DUI repeat offenders could face tougher penalties

By TIM SINIARD
Posted 2/22/19

A new bill is making its way through the Tennessee Senate which will impose tougher penalties for habitual DUI offenders. Senate Bill 683, sponsored by state Sen. Todd Gardenhire (R-Chattanooga) …

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DUI repeat offenders could face tougher penalties

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A new bill is making its way through the Tennessee Senate which will impose tougher penalties for habitual DUI offenders.

 Senate Bill 683, sponsored by state Sen. Todd Gardenhire (R-Chattanooga) whose district includes a portion of Bradley County, proposes convicted drunk drivers be incarcerated a minimum of 11 months and 29 days for a second charge.

Under current law, a second DUI sentencing consists of serving 45 days in a county jail, unless a judge orders an offender participate in a substance abuse program. The completion of such a program reduces the sentence by 25 days.

Additionally, according to the bill's summary, the legislation will enhance "the penalty for second and third convictions of driving under the influence to a Class E felony with a minimum sentence of 11 months, 29 days" and "increases the minimum sentence for fourth and fifth convictions to 11 months, 29 days."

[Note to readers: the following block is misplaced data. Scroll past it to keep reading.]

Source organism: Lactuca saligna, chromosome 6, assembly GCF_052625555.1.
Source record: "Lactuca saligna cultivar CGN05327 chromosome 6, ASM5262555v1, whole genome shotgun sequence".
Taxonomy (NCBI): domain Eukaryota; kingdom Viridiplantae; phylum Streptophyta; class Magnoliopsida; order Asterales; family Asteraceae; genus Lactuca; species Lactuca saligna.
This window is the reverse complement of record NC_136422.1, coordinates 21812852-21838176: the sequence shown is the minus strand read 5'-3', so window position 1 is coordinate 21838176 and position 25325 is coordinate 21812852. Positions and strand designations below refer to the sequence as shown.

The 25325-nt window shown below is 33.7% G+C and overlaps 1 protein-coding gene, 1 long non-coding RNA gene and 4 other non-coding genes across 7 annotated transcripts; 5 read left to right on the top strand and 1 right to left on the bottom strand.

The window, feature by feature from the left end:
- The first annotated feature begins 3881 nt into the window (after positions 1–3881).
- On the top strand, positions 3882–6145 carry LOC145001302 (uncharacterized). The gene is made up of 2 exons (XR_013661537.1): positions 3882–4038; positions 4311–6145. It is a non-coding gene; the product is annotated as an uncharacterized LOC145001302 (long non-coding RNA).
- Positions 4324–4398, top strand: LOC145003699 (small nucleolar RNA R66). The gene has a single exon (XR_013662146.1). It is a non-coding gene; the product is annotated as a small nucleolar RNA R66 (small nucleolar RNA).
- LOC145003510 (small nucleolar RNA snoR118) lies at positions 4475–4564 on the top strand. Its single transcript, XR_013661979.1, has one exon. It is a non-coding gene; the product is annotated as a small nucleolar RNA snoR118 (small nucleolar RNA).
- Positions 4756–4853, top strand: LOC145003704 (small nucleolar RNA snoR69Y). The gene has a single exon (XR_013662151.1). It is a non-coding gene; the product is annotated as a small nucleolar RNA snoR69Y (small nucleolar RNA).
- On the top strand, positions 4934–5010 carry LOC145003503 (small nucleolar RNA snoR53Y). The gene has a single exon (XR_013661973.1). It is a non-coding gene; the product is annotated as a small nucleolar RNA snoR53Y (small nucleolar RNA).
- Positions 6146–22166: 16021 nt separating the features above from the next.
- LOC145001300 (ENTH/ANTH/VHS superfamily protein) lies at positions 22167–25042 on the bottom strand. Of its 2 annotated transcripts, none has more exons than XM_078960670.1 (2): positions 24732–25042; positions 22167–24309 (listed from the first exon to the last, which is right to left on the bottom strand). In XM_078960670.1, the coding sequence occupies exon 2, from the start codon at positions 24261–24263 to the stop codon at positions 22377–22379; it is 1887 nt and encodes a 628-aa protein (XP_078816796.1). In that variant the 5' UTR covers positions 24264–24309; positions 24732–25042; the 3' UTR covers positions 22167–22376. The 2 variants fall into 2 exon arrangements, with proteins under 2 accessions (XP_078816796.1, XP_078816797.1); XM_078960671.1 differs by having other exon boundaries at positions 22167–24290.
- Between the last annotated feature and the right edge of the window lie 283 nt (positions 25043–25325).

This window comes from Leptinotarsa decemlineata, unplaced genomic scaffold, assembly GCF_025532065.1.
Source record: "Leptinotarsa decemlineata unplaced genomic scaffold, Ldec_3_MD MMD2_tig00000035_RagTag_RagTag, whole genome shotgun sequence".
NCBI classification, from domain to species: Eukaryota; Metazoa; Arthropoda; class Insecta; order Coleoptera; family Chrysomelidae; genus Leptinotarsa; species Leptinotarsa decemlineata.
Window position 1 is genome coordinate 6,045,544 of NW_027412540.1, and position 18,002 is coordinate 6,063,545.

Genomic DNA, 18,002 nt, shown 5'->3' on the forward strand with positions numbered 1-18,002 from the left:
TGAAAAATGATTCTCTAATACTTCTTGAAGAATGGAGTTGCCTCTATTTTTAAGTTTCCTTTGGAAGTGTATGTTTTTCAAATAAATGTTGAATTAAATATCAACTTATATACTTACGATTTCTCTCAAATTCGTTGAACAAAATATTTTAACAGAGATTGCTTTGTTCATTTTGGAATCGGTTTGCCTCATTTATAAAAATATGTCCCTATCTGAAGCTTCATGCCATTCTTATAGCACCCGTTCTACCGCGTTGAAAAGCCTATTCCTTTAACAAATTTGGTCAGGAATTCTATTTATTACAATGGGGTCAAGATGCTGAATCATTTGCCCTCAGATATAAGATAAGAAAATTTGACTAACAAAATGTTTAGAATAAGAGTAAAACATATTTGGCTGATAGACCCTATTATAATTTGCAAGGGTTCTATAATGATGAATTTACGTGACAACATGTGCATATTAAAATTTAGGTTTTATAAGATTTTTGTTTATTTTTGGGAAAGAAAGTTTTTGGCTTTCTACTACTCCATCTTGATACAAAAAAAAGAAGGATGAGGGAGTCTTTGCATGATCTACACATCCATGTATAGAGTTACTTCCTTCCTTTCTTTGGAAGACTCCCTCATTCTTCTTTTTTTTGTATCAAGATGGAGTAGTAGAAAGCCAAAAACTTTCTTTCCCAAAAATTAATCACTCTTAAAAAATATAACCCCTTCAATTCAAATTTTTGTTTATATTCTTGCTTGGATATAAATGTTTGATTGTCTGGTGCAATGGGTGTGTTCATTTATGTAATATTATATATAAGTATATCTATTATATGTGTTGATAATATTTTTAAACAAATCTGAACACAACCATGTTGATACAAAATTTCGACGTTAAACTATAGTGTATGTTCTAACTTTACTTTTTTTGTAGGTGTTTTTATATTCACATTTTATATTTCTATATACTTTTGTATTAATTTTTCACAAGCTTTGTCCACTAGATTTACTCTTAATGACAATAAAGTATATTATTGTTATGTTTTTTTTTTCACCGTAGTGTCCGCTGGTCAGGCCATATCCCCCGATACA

Under current law, a third conviction results in 120 days in a county jail. Similar to a second sentence, a judge may order an offender to participate in a treatment program, which could reduce the sentence by 65 days.

Gardenhire told the Cleveland Daily Banner that he and members of the General Assembly have been trying to pass  legislation that would increase DUI penalties for several years. However, the longer sentences would cost the state more money.

Projected expenditures, according to the bill, are expected to cost the state $44 million per year.

"That may be a stumbling block," said Gardenhire, who added that the bill has been sent to the finance committee.

He said the bill has also been introduced in the House, but has not yet received a hearing.

The legislation, also referred to as "Dustin's Law," is in honor of Dustin Ledford, a Cleveland man who was killed in 2010 when a drunk driver crashed into his vehicle as it was speeding in the wrong direction on APD 40.

The woman, Tiffany Isaza, received an eight-year sentence in 2011 and was paroled in 2016.

Late last year, Isaza was arrested for driving under the influence and was later ordered by a court to wear an ankle bracelet that detected if she consumed alcohol. 

Last month, a Bradley County Criminal Court judge revoked her bond after it was determined during a hearing that Isaza had consumed alcohol in December and January. 

Isaza's DUI hearing is scheduled for Monday, March 4 in the Bradley County Criminal Court.

Gardenhire said he could not comprehend the horror of losing a child, especially in a situation that could have been prevented. 

He also said he wants to pass the bill for the parents of Dustin, Kim and Danny Ledford.

"We've been trying to pass this bill out of respect for the family," Gardenhire said. "We hope we can get it done."

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